Y Phenomenon (#1~#3) Quadraphonic HD ver.

Y Phenomenon (#1~#3) Quadraphonic HD ver.


“Granulated sounds, sometimes concentrated, sometimes diffuse, spread throughout the space. Grainy images accompany and collide with the sounds, moving through your body.” —Chang Yung-Ta

Y Phenomenon is a series of sound-art pieces. The “Y” stands for the city of Yamaguchi in Japan. While the sound artist Chang Yung-Ta was participating in an internship at the Yamaguchi Center for Arts and Media, he collected the sounds of Japanese life, such as those from nature, those made by people, and traffic and television program sounds. Chang then granulated and rearranged the sounds using digital modulation techniques making each segment of sound into a tiny granule, which travels through the exhibition venue. By eliminating the original associations and suggestions that made theses sounds recognizable, Chang constructed virtual aural fields.

Living in a world full of reproductions and representations, Chang Yung-Ta thinks people have become too accustomed to believing in the authenticity of everything they see and hear, and the original version of these images and sounds seems to be no longer important. Our everyday lives are filled with all kinds of sounds: noise, ambient sounds, people speaking and other sounds, and Chang records them all, not to create musique concrete or ambient soundscapes, but rather to experiment with ambient sounds and explore the possibilities of noise reproduction.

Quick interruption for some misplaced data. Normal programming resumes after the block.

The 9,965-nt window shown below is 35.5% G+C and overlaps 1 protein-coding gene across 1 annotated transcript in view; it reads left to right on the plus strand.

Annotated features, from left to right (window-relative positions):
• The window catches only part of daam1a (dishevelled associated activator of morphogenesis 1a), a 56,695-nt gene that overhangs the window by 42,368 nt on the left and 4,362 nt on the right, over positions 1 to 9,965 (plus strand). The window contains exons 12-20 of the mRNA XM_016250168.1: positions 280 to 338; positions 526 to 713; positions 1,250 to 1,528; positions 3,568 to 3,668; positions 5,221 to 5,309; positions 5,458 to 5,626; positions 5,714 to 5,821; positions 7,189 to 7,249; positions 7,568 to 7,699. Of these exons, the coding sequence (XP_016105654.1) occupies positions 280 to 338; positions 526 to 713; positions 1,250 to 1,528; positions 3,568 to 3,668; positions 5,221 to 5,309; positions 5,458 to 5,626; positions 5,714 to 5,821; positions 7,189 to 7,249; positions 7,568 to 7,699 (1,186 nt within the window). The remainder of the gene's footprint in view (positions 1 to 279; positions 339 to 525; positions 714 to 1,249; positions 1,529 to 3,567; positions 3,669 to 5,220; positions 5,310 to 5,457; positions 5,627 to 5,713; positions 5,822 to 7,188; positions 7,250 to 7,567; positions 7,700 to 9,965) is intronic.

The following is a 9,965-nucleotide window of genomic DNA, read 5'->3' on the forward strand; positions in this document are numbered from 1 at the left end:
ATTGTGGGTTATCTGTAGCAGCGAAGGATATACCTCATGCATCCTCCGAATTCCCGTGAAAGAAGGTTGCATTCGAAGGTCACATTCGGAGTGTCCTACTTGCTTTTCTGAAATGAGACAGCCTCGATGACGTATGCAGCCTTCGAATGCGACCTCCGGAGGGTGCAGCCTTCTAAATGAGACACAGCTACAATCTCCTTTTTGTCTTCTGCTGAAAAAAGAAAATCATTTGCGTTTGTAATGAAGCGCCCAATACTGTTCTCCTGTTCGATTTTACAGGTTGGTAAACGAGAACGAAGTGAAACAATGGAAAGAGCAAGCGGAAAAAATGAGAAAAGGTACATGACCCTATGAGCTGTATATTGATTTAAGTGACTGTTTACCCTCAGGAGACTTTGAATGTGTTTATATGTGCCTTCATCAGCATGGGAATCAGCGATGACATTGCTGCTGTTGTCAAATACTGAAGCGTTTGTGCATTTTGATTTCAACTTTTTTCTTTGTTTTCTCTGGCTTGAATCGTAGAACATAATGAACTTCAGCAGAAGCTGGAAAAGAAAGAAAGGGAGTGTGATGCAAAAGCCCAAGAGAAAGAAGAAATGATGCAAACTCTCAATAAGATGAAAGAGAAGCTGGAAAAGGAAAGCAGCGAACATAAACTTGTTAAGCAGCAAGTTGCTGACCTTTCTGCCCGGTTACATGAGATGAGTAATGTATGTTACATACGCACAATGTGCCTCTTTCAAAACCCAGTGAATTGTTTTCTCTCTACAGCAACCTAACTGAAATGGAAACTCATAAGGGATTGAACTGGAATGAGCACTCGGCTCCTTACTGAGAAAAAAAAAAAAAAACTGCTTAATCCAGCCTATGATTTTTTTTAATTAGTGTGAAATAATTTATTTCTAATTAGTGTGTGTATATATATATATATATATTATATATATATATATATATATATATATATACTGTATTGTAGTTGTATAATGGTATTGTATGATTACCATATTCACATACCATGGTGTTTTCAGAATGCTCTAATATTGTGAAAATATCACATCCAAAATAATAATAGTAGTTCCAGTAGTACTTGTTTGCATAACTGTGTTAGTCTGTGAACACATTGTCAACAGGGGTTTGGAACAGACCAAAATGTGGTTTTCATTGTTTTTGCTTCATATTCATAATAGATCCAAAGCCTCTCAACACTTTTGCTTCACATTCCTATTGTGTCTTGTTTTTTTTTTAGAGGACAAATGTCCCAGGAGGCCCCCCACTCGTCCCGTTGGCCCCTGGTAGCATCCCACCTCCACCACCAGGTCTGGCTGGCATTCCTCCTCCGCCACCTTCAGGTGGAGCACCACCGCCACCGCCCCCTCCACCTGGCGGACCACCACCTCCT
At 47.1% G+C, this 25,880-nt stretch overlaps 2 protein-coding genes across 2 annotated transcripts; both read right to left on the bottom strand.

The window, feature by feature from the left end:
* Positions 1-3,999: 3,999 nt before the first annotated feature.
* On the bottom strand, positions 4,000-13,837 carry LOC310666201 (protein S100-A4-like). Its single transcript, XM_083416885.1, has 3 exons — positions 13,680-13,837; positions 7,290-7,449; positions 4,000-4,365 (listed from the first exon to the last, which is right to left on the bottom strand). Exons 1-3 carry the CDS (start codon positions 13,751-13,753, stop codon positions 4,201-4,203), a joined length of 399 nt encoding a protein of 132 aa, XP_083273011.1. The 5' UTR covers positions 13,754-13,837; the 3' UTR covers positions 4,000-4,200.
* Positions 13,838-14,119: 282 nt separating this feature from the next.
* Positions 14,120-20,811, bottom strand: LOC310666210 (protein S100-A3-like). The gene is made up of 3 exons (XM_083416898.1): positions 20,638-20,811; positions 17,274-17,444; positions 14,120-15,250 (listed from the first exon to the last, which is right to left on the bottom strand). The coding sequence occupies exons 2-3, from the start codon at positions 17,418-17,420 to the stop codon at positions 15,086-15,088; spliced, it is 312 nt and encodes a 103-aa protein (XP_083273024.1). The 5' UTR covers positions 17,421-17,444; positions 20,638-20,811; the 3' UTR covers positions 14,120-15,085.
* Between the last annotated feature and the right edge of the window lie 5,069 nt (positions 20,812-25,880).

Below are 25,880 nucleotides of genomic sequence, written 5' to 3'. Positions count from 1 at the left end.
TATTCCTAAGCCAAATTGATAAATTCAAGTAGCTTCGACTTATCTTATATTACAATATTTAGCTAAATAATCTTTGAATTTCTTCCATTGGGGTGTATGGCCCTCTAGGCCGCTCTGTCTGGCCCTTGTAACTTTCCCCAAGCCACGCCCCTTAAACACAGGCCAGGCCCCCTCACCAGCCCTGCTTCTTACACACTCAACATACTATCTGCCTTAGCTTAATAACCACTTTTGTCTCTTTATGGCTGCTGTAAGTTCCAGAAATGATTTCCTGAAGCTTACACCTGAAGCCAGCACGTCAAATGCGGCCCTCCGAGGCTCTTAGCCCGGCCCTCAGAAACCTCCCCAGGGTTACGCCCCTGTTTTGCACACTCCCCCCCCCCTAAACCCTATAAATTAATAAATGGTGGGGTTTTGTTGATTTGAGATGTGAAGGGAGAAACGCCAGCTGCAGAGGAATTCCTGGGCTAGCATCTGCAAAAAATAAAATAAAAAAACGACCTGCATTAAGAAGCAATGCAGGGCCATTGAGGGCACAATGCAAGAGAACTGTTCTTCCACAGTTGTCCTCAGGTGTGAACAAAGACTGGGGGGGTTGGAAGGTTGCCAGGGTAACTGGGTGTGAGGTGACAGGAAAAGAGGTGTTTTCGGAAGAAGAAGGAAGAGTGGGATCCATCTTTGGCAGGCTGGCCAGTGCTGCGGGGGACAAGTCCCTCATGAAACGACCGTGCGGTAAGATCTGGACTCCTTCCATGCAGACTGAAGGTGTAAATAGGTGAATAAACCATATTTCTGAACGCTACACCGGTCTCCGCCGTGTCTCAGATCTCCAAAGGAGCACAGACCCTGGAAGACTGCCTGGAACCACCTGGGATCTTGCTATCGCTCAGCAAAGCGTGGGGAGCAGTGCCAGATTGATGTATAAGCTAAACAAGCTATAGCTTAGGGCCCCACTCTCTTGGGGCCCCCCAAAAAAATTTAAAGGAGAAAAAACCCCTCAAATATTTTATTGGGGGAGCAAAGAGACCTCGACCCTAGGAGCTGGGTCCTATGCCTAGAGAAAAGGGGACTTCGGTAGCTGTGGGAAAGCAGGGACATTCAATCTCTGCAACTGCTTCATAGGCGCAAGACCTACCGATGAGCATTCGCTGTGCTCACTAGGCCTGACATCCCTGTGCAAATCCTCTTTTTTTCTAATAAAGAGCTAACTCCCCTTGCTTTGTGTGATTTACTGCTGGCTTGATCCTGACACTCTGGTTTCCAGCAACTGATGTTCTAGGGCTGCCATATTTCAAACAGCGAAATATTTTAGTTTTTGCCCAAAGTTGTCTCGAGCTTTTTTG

Chang Yung-Ta has consistently used a low-key, restrained visual style to extend the exploratory quality of his sound art productions and present his unique view of sound-image overload in the information age. Bold yet delicate sound variations are combined with granulated and dynamic visual elements, which drift and collide in the circular, 360 degree surrounding venue, forming an alternative sensory panorama. The work is divided into three thematic sections: Fermenting Soundscapes, Dissolving and Recomposing Aural Space and Developing Sound Deformations, which create multiple virtual portals between time and space perceptions by re-delineating their intrinsic boundaries. Using sound particles as electrical current, and the perception of abstract shifting light as a conductor, Chang creates pure landscapes of visual and aural fluctuations in this unique circular space. Viewers will enjoy the sensation of being immersed in granulated sound and light beams, which stimulate both the eyes and ears.